Most of my articles are focused on not slowing down, not being delayed and overcoming all obstacles. They are certainly not about giving up. However sometimes giving up is the best option.
Looking at it simply, giving up could save you from losing too much. Yet more importantly, giving up could mean freeing up the resources needed to do something else important.
I’ve given up on a lot of things in the last decade. I gave up a promotions company I started. I gave up two separate magazines I launched as well a third I helped launch. I gave up on a creative collaboration I was starting. I gave up on a screenplay I was working on. I gave up on an independent movie I was a part of. I gave up on being the lead singer of two bands I was a part of. I gave up on working as a journalist. I gave up working as an in house marketing specialist.
Giving all these things up allowed me to focus my efforts, my energy and my abilities on growing my photography business.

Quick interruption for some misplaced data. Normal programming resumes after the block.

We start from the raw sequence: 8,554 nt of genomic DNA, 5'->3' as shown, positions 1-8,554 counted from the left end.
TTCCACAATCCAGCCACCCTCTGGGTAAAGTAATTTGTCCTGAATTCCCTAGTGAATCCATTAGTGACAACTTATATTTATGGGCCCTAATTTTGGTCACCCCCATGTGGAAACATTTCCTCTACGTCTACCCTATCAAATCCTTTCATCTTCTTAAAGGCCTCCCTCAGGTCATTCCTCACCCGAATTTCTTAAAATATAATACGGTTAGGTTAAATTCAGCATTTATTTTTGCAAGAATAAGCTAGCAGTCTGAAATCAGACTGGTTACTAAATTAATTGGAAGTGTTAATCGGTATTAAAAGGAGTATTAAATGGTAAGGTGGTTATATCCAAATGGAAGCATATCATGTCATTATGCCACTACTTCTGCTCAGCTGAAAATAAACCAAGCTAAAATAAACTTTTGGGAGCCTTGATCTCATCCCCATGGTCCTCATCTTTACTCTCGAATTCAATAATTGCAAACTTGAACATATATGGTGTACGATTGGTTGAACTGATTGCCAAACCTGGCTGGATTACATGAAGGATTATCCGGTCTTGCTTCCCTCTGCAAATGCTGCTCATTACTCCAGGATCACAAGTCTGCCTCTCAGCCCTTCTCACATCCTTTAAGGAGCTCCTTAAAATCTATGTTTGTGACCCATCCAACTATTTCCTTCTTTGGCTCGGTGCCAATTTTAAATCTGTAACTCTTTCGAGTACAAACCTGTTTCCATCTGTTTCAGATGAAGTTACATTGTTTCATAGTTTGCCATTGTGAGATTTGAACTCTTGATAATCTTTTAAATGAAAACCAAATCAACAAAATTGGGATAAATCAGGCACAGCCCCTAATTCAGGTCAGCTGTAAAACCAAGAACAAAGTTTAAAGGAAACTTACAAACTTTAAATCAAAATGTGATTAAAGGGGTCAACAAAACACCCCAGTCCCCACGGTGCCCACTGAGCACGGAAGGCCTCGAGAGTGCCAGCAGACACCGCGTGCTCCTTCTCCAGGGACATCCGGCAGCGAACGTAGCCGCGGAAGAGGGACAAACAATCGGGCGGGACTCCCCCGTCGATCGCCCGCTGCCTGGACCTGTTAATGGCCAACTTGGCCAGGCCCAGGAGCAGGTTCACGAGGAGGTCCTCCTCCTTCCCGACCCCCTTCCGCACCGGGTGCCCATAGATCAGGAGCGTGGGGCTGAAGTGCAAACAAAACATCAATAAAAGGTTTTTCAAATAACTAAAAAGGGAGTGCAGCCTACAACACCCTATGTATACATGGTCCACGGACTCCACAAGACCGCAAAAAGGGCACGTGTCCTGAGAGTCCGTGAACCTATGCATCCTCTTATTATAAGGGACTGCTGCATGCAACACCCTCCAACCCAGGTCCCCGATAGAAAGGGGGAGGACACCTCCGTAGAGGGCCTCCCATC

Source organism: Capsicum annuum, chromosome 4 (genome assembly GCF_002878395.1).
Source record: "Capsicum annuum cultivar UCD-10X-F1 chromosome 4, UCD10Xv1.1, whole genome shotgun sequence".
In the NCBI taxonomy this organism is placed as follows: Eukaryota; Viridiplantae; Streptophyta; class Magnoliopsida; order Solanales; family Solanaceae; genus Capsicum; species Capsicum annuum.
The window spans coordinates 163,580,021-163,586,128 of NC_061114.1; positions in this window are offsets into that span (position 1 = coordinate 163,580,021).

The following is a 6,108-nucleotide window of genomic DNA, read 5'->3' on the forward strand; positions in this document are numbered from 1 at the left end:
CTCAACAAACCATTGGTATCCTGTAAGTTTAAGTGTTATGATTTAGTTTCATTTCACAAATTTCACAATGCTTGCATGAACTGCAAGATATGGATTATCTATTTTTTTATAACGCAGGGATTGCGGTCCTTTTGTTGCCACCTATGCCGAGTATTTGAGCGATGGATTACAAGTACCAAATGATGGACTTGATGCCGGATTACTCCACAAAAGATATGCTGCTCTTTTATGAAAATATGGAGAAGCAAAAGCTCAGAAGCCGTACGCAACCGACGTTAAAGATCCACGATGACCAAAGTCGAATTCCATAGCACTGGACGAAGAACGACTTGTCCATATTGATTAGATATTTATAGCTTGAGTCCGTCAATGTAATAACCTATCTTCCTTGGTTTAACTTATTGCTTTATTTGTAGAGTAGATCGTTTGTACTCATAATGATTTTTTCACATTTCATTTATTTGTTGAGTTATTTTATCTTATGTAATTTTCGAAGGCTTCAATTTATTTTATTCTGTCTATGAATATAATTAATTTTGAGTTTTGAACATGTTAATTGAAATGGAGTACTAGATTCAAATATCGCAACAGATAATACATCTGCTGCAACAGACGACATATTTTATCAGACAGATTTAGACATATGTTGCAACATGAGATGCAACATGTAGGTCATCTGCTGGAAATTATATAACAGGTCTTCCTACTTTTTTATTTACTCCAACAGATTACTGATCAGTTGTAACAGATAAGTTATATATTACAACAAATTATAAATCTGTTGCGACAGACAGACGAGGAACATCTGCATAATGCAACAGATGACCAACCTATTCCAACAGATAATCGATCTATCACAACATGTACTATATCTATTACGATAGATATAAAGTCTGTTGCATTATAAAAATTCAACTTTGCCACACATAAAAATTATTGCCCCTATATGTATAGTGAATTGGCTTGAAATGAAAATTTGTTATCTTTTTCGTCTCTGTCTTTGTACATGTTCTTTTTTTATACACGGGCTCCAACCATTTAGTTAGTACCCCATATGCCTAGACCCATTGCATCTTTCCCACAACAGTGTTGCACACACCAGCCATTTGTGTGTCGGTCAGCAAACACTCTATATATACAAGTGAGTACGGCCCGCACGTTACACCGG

Giving up should never be done out of fear. Giving up needs to be done when, and only when, there is no success to be had. When finishing the project means failing in the long run.
That can be a hard barometer to read. Seth Godin wrote about this measuring of when to quit in his book The Dip which I would strongly encourage you to pick up and give a read.
However my measuring stick has always guided me to quit something when it has a lower return than investment and I can apply that investment into something more meaningful or with more potential for success.
So what can you quit to open up resources for your next opportunity?
James Patrick, ACG, ALB